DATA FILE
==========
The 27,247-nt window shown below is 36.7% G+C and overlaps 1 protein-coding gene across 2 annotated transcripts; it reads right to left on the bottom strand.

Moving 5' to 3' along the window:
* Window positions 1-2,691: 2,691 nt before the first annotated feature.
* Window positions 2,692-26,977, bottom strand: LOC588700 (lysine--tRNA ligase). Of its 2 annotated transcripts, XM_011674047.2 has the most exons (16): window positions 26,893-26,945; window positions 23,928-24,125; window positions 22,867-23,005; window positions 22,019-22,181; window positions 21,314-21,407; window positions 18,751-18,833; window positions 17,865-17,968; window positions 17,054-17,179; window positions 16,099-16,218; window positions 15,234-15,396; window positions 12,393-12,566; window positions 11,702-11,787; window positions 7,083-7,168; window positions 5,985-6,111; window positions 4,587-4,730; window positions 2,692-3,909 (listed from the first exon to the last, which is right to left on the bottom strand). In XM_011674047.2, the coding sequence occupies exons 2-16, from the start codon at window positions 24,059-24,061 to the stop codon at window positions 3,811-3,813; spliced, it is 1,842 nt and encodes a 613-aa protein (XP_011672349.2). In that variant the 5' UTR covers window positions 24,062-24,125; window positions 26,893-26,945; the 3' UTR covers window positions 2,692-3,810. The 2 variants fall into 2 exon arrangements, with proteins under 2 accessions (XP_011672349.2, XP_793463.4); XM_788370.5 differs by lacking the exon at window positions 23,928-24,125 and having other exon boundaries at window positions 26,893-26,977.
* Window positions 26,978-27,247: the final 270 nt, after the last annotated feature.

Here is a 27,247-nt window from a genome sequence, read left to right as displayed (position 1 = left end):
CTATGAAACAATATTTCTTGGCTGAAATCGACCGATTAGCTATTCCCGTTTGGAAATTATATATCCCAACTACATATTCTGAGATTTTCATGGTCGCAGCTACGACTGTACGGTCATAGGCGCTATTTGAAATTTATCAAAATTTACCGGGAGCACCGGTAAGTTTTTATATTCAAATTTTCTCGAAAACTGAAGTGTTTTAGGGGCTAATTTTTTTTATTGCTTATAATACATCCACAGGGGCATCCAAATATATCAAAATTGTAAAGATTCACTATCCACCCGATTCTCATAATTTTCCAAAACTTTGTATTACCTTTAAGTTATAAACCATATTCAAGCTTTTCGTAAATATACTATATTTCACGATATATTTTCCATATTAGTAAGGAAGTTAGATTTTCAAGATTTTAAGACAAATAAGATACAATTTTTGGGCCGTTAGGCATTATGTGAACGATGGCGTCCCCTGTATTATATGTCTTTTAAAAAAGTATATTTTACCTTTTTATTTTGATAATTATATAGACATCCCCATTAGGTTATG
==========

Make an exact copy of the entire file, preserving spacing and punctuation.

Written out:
The 27,247-nt window shown below is 36.7% G+C and overlaps 1 protein-coding gene across 2 annotated transcripts; it reads right to left on the bottom strand.

Moving 5' to 3' along the window:
* Window positions 1-2,691: 2,691 nt before the first annotated feature.
* Window positions 2,692-26,977, bottom strand: LOC588700 (lysine--tRNA ligase). Of its 2 annotated transcripts, XM_011674047.2 has the most exons (16): window positions 26,893-26,945; window positions 23,928-24,125; window positions 22,867-23,005; window positions 22,019-22,181; window positions 21,314-21,407; window positions 18,751-18,833; window positions 17,865-17,968; window positions 17,054-17,179; window positions 16,099-16,218; window positions 15,234-15,396; window positions 12,393-12,566; window positions 11,702-11,787; window positions 7,083-7,168; window positions 5,985-6,111; window positions 4,587-4,730; window positions 2,692-3,909 (listed from the first exon to the last, which is right to left on the bottom strand). In XM_011674047.2, the coding sequence occupies exons 2-16, from the start codon at window positions 24,059-24,061 to the stop codon at window positions 3,811-3,813; spliced, it is 1,842 nt and encodes a 613-aa protein (XP_011672349.2). In that variant the 5' UTR covers window positions 24,062-24,125; window positions 26,893-26,945; the 3' UTR covers window positions 2,692-3,810. The 2 variants fall into 2 exon arrangements, with proteins under 2 accessions (XP_011672349.2, XP_793463.4); XM_788370.5 differs by lacking the exon at window positions 23,928-24,125 and having other exon boundaries at window positions 26,893-26,977.
* Window positions 26,978-27,247: the final 270 nt, after the last annotated feature.

Here is a 27,247-nt window from a genome sequence, read left to right as displayed (position 1 = left end):
CTATGAAACAATATTTCTTGGCTGAAATCGACCGATTAGCTATTCCCGTTTGGAAATTATATATCCCAACTACATATTCTGAGATTTTCATGGTCGCAGCTACGACTGTACGGTCATAGGCGCTATTTGAAATTTATCAAAATTTACCGGGAGCACCGGTAAGTTTTTATATTCAAATTTTCTCGAAAACTGAAGTGTTTTAGGGGCTAATTTTTTTTATTGCTTATAATACATCCACAGGGGCATCCAAATATATCAAAATTGTAAAGATTCACTATCCACCCGATTCTCATAATTTTCCAAAACTTTGTATTACCTTTAAGTTATAAACCATATTCAAGCTTTTCGTAAATATACTATATTTCACGATATATTTTCCATATTAGTAAGGAAGTTAGATTTTCAAGATTTTAAGACAAATAAGATACAATTTTTGGGCCGTTAGGCATTATGTGAACGATGGCGTCCCCTGTATTATATGTCTTTTAAAAAAGTATATTTTACCTTTTTATTTTGATAATTATATAGACATCCCCATTAGGTTATG